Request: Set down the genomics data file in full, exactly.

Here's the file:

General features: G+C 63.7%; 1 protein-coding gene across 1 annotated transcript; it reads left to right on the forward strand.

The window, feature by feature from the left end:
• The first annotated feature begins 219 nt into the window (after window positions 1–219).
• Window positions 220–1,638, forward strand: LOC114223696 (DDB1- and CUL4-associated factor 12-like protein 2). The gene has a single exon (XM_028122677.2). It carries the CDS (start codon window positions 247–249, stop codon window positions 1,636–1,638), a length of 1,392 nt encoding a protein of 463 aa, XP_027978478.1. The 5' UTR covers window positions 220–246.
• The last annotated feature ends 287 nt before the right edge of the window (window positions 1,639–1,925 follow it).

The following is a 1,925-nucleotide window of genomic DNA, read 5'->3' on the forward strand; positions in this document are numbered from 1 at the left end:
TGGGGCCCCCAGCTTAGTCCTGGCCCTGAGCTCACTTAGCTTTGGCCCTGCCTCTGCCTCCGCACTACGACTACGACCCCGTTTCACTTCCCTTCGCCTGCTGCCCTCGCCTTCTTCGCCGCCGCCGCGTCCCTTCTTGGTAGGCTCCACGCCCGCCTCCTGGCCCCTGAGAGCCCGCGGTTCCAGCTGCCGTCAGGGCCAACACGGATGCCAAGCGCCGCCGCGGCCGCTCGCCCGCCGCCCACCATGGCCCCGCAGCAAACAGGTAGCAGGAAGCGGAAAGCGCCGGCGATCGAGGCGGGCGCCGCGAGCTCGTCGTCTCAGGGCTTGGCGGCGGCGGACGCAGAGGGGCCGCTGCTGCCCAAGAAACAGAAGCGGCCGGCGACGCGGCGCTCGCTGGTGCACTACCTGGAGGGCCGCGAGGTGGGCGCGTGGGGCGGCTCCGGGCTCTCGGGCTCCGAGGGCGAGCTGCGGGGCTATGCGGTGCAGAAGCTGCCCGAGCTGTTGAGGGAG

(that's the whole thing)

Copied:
General features: G+C 63.7%; 1 protein-coding gene across 1 annotated transcript; it reads left to right on the forward strand.

The window, feature by feature from the left end:
• The first annotated feature begins 219 nt into the window (after window positions 1–219).
• Window positions 220–1,638, forward strand: LOC114223696 (DDB1- and CUL4-associated factor 12-like protein 2). The gene has a single exon (XM_028122677.2). It carries the CDS (start codon window positions 247–249, stop codon window positions 1,636–1,638), a length of 1,392 nt encoding a protein of 463 aa, XP_027978478.1. The 5' UTR covers window positions 220–246.
• The last annotated feature ends 287 nt before the right edge of the window (window positions 1,639–1,925 follow it).

The following is a 1,925-nucleotide window of genomic DNA, read 5'->3' on the forward strand; positions in this document are numbered from 1 at the left end:
TGGGGCCCCCAGCTTAGTCCTGGCCCTGAGCTCACTTAGCTTTGGCCCTGCCTCTGCCTCCGCACTACGACTACGACCCCGTTTCACTTCCCTTCGCCTGCTGCCCTCGCCTTCTTCGCCGCCGCCGCGTCCCTTCTTGGTAGGCTCCACGCCCGCCTCCTGGCCCCTGAGAGCCCGCGGTTCCAGCTGCCGTCAGGGCCAACACGGATGCCAAGCGCCGCCGCGGCCGCTCGCCCGCCGCCCACCATGGCCCCGCAGCAAACAGGTAGCAGGAAGCGGAAAGCGCCGGCGATCGAGGCGGGCGCCGCGAGCTCGTCGTCTCAGGGCTTGGCGGCGGCGGACGCAGAGGGGCCGCTGCTGCCCAAGAAACAGAAGCGGCCGGCGACGCGGCGCTCGCTGGTGCACTACCTGGAGGGCCGCGAGGTGGGCGCGTGGGGCGGCTCCGGGCTCTCGGGCTCCGAGGGCGAGCTGCGGGGCTATGCGGTGCAGAAGCTGCCCGAGCTGTTGAGGGAG